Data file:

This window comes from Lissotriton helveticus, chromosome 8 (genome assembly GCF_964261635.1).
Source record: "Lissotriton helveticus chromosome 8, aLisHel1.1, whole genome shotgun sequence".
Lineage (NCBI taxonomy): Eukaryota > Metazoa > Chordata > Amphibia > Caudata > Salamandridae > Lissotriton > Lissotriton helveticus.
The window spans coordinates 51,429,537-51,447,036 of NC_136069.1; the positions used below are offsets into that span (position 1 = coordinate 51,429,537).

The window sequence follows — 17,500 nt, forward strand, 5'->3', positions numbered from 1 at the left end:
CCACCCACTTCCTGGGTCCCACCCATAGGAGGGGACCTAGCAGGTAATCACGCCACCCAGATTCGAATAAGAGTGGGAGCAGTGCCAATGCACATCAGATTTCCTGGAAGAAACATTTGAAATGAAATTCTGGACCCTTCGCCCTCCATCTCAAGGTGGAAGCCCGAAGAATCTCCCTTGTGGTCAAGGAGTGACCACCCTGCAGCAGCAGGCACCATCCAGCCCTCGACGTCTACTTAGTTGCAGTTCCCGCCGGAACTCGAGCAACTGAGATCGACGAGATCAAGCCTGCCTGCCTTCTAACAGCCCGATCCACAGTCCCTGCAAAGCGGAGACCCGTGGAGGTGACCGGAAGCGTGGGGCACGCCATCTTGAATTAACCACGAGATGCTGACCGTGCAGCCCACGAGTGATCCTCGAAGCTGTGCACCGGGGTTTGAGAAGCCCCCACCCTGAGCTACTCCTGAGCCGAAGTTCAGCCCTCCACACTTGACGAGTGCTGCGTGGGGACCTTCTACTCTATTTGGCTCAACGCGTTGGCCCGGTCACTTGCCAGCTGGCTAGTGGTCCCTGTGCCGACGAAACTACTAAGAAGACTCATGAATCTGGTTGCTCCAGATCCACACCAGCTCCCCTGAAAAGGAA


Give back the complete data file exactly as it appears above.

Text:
This window comes from Lissotriton helveticus, chromosome 8 (genome assembly GCF_964261635.1).
Source record: "Lissotriton helveticus chromosome 8, aLisHel1.1, whole genome shotgun sequence".
Lineage (NCBI taxonomy): Eukaryota > Metazoa > Chordata > Amphibia > Caudata > Salamandridae > Lissotriton > Lissotriton helveticus.
The window spans coordinates 51,429,537-51,447,036 of NC_136069.1; the positions used below are offsets into that span (position 1 = coordinate 51,429,537).

The window sequence follows — 17,500 nt, forward strand, 5'->3', positions numbered from 1 at the left end:
CCACCCACTTCCTGGGTCCCACCCATAGGAGGGGACCTAGCAGGTAATCACGCCACCCAGATTCGAATAAGAGTGGGAGCAGTGCCAATGCACATCAGATTTCCTGGAAGAAACATTTGAAATGAAATTCTGGACCCTTCGCCCTCCATCTCAAGGTGGAAGCCCGAAGAATCTCCCTTGTGGTCAAGGAGTGACCACCCTGCAGCAGCAGGCACCATCCAGCCCTCGACGTCTACTTAGTTGCAGTTCCCGCCGGAACTCGAGCAACTGAGATCGACGAGATCAAGCCTGCCTGCCTTCTAACAGCCCGATCCACAGTCCCTGCAAAGCGGAGACCCGTGGAGGTGACCGGAAGCGTGGGGCACGCCATCTTGAATTAACCACGAGATGCTGACCGTGCAGCCCACGAGTGATCCTCGAAGCTGTGCACCGGGGTTTGAGAAGCCCCCACCCTGAGCTACTCCTGAGCCGAAGTTCAGCCCTCCACACTTGACGAGTGCTGCGTGGGGACCTTCTACTCTATTTGGCTCAACGCGTTGGCCCGGTCACTTGCCAGCTGGCTAGTGGTCCCTGTGCCGACGAAACTACTAAGAAGACTCATGAATCTGGTTGCTCCAGATCCACACCAGCTCCCCTGAAAAGGAA